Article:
Jul 282008

UPDATED WITH 2013 INFO! If you have suggestions to improve this post, or have stores you recommend, please add a comment!

If you’re like me, and studying Japanese, you probably want to get your hands on some books in Japanese.

You may be tempted to just go to amazon.co.jp and buy from them. A lot of people do. But it may not be your best option. Read on, and I’ll explain.


This is the Japanese branch of Amazon. You can find just about anything you want here, but don’t expect to be able to get it, or to get it cheaply. Amazon Japan has a lot to offer, but you need to be smart about it.

First, you won’t be able to buy from the marketplace. You’ll have to use a shipping service to do that.

You also won’t be able to buy most non-book items. Again, you’ll need a shipping service to do that.

Even if you want books, shipping can be expensive unless you order a bunch of books all at once.

I’ll explain briefly.

When you buy from amazon.co.jp, you cannot select any shipping options other than their express service. That doesn’t sound too bad on the surface, until you start doing the math. The base charge is 2,700 yen, with a extra charge of 300 yen per book. So things get weird depending on how many books you’re ordering.

Say you just want the latest light novel. That’s 3,000 yen!!! Ouch!

But if you want 20 books, it’s 2,700 yen + 6,000 yen, hmm… 8,700 yen. Not great, but not terrible, either. That might not be a bad deal if they’re all heavy books. It depends on the weight of the books!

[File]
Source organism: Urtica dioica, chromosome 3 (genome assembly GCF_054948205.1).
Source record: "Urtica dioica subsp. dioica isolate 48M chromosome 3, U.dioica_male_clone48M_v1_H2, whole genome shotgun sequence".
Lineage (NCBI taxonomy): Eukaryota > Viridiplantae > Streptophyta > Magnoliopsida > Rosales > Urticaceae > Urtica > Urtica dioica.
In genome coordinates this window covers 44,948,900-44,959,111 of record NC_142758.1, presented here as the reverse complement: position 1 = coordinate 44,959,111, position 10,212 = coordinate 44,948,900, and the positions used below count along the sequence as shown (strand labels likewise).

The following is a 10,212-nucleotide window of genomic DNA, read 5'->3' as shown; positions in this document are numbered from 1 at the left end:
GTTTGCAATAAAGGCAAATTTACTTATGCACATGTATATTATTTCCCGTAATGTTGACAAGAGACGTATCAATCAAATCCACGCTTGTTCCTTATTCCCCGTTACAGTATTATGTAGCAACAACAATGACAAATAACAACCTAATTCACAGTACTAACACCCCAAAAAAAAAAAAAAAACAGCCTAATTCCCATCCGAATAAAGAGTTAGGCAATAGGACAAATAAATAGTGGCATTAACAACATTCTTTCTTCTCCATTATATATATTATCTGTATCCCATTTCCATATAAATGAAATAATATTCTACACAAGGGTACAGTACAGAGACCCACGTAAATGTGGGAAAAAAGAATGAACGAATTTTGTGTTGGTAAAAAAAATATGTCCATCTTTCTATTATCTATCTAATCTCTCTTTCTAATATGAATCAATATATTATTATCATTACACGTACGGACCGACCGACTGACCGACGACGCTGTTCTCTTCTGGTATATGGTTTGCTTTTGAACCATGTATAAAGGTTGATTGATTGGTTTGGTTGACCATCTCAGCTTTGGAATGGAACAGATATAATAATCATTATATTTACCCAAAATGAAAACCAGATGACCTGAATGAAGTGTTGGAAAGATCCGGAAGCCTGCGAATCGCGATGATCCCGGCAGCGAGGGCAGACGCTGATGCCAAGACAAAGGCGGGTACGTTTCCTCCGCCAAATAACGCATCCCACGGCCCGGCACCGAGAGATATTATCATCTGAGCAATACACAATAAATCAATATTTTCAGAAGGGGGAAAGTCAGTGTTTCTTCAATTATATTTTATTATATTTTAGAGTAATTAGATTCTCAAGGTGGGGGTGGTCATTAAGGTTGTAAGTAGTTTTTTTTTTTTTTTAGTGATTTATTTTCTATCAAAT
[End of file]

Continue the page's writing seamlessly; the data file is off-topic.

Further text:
So what are the alternatives? Well, it turns out that there are quite a few out there:


If you live in the U.S., there’s the Kinokuniya bookstore chain. They have stores in New York City and along the West Coast. They have a ton of Japanese books, and somewhat current ones at that.

They won’t always have things right after they come out, but they usually get them in soon enough. (Usually 4-8 weeks.)

Some items may have to be special-ordered from Japan as well, and that will add a few weeks to the shipping time. Ordering isn’t too difficult, and English cues are available for those who can’t comprehend full-blown 日本語 yet, or haven’t bothered to install Rikaichan.

Shipping is where Kinokuniya shines– $7 to my house in North Carolina via UPS Ground, and usually arrives in 2 days. That’s $7 for the whole shipment. I’ve ordered as many as 5 books, and it still cost $7 for the lot. No handling fees, either. You usually have to order before 9:30 a.m. ET to get them to ship same-day.

They usually have special deals on orders/shipping. Usually, if you order $100 or more, you get free shipping. Definitely worth checking out.

One caveat: if the books you want are not all at the same store, you’ll have to complete orders for each store, and that means 2 x $7 for shipping, for $14. It’s still cheaper than the 2,700 yen + 300 yen from amazon.co.jp, though, and it will arrive pretty quickly.

Another caveat: Kinokunia tends to mark up prices over the price in yen. I’ve seen 390-yen tankubons marked up to around $5-6, or more if the yen gets stronger.  So unless you desperately need a book right away, you may want to shop around, and read on.